I’ve been working on building myself a new set of spaulders – articulated shoulder armour, for my non-SCA friends. They’re a pretty simple first-time armour project, basically three simple overlapping lames suspended from a dished shoulder cop, which protects the point of the shoulder. The lames are strapped loosely to the upper arm and, ideally, are long enough to overlap the rerebrace, the upper-arm armour attached to the articulated couter which protects the elbow.
Here’s my problem: I can easily bend the lames for the spaulders, but I’ve never dished any cops before… and I don’t have a proper dishing hammer. So I got my hands on Master D’s old dishing stump, and used by my biggest ball-peen hammer to try it. And it worked. I’ve now got two perfectly dished shoulder cops… except that they’re rough as hell. Without a planishing hammer or a ball-stake to planish against, they look like the outside of a bagful of marbles.
Unfortunately, the rest of my kit doesn’t look like that, so pending the purchase (or loan) of a planishing hammer and ball-stake, I can’t really use these spaulders… and I need spaulders because I’m now authorized for Great Weapons and I don’t plan on either putting my longsword fighting on hold indefinitely or learning to live with a constant state of yellow-purple bruising on my upper arms and shoulder.
Enter the “14th Century Mafia.” The nickname is one of those SCA almost-jokes-that-sorta-stuck; basically they’re an SCA subsubculture (a sub-subculture, if you will) which is very focussed on the 14th century, particularly the Hundred Years War between England and France. They’ve got a Facebook group which I joined on a whim about a year ago, mostly for the access to articles and discussions, but also for the occasional want ad. And just as I was getting frustrated with my spaulder project, along comes a used pair of spaulders on the Facebook group at just the right price, even including the shipping. Plus they’ve got besagues on them, which should protect the gap between breastplace and spaulder a bit better than before, which might save me some bruises to the chest and nipples.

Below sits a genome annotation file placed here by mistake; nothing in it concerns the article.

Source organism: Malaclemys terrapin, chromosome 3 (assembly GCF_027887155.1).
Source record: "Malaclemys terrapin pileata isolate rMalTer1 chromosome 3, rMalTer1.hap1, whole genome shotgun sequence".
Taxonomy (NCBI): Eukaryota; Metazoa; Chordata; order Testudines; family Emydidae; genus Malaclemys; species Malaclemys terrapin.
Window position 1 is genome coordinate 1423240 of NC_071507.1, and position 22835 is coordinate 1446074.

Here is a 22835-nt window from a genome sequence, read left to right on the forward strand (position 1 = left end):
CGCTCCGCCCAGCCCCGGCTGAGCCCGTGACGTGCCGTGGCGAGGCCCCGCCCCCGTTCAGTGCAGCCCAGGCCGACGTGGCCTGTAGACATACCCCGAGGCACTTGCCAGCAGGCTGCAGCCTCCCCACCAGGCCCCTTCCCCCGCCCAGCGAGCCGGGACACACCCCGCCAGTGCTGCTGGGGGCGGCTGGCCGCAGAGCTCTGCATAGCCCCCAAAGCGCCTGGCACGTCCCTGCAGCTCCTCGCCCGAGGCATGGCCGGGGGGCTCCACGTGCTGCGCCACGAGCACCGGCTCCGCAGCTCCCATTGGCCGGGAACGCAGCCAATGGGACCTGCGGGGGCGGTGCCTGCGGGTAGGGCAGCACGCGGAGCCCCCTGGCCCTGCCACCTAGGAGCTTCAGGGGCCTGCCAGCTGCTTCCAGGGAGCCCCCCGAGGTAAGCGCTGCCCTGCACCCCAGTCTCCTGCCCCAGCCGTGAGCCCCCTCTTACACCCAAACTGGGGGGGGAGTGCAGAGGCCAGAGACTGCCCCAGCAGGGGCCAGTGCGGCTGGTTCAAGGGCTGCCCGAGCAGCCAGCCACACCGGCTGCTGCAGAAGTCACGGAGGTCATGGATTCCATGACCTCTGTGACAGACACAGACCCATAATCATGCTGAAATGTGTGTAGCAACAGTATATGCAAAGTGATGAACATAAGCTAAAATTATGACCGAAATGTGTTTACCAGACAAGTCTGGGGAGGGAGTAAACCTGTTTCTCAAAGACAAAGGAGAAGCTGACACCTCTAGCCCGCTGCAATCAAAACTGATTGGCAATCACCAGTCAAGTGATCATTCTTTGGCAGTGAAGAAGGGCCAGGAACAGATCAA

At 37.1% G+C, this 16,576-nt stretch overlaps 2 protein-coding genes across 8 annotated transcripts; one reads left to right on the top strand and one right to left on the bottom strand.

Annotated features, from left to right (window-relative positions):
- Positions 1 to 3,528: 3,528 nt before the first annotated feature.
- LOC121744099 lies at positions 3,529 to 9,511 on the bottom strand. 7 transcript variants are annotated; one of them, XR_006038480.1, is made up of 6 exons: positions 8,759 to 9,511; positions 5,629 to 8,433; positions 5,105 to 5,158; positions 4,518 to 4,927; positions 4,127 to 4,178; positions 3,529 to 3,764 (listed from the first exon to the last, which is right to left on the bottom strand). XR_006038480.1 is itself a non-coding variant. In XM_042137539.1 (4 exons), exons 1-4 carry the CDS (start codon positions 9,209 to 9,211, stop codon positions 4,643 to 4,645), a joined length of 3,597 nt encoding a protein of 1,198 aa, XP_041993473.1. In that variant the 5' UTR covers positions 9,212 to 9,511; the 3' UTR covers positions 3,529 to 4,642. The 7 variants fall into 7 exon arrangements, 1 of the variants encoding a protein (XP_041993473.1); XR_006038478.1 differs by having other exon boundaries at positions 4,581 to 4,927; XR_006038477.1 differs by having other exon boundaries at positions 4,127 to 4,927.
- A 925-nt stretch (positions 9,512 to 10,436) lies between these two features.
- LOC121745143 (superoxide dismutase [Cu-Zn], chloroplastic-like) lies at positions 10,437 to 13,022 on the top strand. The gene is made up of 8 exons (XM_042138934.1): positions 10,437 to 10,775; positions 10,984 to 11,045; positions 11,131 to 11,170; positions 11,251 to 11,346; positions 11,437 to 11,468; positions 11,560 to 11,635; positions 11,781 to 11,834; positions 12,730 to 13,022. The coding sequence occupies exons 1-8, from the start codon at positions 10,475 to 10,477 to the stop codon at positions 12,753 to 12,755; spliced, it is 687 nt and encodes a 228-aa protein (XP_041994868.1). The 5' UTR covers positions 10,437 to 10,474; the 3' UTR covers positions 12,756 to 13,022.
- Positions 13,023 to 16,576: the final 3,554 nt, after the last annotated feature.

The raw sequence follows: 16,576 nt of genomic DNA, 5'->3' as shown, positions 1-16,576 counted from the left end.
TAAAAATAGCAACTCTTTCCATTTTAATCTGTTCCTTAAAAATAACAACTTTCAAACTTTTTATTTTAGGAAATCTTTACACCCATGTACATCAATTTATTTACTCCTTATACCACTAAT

So now I’m happily waiting for my new spaulders to arrive… but I’ve still got a half-built spaulder project in the shop. What to do? Well, obviously, I’m going to finish the spaulder project eventually, and then I’ll probably just gift it to somebody. And gods know we’ve got enough new fighters building their first kits around here: somebody’s bound to need a pair at some point.
I just hope that the new spaulders arrive before our annual demo day at the local folk festival. I like looking pretty for the locals, and it’s a great way to draw attention to the SCA. The festival isn’t for another four weeks, so hopefully the gentleman I bought them from will be able to ship it in a timely fashion.